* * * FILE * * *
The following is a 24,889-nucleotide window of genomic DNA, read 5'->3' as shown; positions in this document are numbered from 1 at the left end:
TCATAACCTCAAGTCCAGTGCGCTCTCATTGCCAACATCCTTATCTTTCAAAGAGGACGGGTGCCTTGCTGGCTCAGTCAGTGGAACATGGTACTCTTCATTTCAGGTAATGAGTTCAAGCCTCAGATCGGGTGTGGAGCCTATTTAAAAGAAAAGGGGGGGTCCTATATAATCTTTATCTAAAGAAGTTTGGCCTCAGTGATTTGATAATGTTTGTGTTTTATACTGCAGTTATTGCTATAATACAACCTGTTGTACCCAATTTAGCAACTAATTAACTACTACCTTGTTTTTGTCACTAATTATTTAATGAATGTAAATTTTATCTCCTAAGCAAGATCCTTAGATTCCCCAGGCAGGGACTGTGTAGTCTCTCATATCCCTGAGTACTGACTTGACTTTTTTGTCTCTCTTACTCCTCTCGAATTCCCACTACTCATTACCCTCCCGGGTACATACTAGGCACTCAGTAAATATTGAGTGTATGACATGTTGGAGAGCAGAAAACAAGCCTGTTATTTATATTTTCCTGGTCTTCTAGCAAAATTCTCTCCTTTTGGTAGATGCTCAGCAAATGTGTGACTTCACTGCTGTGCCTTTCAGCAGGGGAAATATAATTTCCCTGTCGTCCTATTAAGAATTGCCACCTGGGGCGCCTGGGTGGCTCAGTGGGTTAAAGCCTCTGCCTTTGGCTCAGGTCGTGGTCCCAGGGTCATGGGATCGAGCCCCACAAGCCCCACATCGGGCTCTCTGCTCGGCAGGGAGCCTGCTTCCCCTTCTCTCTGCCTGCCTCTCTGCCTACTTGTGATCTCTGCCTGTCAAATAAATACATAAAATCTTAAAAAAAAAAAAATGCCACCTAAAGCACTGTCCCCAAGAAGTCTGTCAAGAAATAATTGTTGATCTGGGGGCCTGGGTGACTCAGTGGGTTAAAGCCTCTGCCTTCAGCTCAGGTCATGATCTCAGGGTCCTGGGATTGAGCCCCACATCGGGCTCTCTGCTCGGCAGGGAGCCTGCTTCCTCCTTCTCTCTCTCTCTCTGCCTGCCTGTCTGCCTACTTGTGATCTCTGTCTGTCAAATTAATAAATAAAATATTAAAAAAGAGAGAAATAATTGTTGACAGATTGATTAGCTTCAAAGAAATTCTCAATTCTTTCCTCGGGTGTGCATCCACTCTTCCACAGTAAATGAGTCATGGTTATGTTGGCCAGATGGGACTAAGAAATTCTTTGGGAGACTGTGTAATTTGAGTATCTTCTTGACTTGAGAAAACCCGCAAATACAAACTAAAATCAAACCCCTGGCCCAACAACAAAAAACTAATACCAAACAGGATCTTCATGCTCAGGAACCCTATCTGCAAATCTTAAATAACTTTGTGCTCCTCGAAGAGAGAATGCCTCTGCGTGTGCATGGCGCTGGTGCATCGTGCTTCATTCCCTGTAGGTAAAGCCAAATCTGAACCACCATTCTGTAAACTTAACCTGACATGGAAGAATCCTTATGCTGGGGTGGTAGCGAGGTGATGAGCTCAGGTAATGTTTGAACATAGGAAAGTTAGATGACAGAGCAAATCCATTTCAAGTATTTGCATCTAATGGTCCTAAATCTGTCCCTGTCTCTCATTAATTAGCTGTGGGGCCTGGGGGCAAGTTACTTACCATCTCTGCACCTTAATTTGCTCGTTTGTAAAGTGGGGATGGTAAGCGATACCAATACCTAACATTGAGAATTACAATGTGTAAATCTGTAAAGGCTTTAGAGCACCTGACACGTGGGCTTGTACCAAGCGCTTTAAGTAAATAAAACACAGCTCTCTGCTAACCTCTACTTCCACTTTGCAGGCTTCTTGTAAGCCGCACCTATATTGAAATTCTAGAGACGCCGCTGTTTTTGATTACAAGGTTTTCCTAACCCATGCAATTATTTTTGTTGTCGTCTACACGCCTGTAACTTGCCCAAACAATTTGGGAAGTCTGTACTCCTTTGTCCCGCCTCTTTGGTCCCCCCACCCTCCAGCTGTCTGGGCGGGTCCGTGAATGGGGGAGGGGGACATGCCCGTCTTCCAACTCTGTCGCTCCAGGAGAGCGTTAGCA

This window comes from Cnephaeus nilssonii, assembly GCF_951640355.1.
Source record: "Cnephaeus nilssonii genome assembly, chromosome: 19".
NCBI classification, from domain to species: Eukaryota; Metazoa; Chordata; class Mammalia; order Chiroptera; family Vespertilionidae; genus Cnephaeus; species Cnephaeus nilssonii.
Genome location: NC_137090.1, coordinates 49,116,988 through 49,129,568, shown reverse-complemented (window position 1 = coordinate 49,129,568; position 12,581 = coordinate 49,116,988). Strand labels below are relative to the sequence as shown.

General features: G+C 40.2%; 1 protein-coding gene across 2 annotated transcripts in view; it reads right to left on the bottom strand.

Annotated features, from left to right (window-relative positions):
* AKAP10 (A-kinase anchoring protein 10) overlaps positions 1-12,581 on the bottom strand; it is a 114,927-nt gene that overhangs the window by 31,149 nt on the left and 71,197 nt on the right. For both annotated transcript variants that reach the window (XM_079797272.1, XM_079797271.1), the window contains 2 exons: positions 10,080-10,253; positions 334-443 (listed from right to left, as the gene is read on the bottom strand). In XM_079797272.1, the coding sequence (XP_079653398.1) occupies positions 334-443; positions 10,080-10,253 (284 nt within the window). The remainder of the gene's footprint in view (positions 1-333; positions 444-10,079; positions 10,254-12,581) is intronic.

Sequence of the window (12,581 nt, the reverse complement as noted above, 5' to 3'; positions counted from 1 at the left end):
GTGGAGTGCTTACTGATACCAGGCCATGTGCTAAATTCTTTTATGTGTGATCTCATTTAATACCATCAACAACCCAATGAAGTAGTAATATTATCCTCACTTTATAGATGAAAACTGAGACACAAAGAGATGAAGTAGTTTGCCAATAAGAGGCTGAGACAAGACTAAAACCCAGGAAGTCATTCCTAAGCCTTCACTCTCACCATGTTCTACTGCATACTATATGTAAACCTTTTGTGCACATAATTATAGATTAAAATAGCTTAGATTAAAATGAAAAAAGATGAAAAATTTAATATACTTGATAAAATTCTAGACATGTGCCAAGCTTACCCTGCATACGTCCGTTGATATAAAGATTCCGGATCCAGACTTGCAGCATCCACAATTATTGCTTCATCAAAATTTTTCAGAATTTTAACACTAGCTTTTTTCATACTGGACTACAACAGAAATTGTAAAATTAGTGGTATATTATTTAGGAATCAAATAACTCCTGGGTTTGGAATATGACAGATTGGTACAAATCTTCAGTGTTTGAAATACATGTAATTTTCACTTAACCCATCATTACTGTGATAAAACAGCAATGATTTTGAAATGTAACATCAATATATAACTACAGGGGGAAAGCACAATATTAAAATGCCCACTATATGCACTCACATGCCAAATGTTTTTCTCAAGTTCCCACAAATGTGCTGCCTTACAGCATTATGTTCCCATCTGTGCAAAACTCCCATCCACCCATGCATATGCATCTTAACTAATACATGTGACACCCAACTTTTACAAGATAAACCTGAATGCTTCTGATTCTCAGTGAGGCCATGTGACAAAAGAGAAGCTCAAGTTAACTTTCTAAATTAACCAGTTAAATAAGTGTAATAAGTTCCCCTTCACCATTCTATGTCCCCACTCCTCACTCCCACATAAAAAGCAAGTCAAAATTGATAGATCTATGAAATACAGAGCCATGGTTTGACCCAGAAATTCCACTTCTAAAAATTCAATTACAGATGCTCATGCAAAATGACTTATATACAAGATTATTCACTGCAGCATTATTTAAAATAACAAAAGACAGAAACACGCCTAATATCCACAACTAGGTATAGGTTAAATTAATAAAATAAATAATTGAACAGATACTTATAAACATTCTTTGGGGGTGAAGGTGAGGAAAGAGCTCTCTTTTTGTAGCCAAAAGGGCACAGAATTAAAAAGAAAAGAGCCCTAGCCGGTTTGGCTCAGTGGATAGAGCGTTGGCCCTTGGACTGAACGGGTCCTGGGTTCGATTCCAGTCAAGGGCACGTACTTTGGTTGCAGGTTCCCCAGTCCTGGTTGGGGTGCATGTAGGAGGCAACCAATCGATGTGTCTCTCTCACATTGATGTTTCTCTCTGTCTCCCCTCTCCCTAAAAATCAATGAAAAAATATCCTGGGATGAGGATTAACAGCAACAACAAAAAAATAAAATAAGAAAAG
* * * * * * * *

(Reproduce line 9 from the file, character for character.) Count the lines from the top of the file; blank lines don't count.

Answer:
* AKAP10 (A-kinase anchoring protein 10) overlaps positions 1-12,581 on the bottom strand; it is a 114,927-nt gene that overhangs the window by 31,149 nt on the left and 71,197 nt on the right. For both annotated transcript variants that reach the window (XM_079797272.1, XM_079797271.1), the window contains 2 exons: positions 10,080-10,253; positions 334-443 (listed from right to left, as the gene is read on the bottom strand). In XM_079797272.1, the coding sequence (XP_079653398.1) occupies positions 334-443; positions 10,080-10,253 (284 nt within the window). The remainder of the gene's footprint in view (positions 1-333; positions 444-10,079; positions 10,254-12,581) is intronic.